It's a country just 90 miles from the tip of Florida, but to many with close ties to Cuba, it feels like worlds away.
In the wake of President Barack Obama's announcement to make amends with its government, locals react to the future.
One Rockford man once ran freely through parks in Cuba. Now, simple communication like calls and even letters to his family are monitored.
"They lived by the baseball stadium and I remember hearing the games at night," Rich Muniz said.
Back in Havana, Cuba in the late 1950's, the then 4-year-old Rick Muniz was on another trip to see his grandparents.
He hasn't been back since.
But he says, the look and feel of the country hasn't changed.
Under trade restrictions, what once was a vibrant and cutting edge economy, has now fallen behind.
"You can't paint what you want to paint, you can't write the lyrics you want to write," Muniz said.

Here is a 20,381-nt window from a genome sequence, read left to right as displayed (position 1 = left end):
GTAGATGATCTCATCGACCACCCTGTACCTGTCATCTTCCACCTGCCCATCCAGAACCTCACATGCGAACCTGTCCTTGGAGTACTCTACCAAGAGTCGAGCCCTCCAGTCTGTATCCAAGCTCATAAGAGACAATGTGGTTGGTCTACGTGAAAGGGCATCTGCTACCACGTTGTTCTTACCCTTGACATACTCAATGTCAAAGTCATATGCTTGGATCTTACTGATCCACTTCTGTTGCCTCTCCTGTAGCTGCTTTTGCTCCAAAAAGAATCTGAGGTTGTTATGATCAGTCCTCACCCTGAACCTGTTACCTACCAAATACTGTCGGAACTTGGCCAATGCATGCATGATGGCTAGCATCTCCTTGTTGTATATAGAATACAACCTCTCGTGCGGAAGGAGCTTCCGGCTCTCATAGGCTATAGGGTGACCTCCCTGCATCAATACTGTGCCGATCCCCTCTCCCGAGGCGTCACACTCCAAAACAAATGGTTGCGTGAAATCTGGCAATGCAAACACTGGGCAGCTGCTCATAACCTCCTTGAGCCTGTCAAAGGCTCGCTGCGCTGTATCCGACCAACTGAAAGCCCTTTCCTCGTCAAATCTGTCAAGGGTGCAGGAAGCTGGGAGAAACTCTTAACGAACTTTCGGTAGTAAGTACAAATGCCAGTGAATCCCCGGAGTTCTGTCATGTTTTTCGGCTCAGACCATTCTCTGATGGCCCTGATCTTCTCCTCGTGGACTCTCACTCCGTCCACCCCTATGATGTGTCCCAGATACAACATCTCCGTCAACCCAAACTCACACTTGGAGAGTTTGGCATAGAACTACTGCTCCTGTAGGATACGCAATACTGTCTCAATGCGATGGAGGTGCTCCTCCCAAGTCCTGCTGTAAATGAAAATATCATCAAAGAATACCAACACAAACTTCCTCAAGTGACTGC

That's not the life Muniz remembers, so news of this potentially better relationship gives him hope.
"Once you open relations with these countries, things change. Look at Vietnam, China, the Soviet Union," Muniz said.
The hope, however, is overshadowed by a harsh reality: there is still a lot of baggage from 50 years of solidarity, years of being closed off prompted many to escape the country.
What they once called home, will no longer be there.
"I mean if we really open relations and the regime falls people are going to want their property back. It's going to be an enormous legal problem," Muniz said.
Muniz's mother doesn't plan to move back, but he still has other family living there.
He hopes life, with these changes, will become more care-free, like it once was.
That's the Cuba he want's to show his own kids.
"I want to walk where my dad once walked with them," Muniz.
Many changes in Washington could make it less likely that the cuban economic embargo will happen.
A number of Republicans oppose the move and congress has to approve it before it moves forward.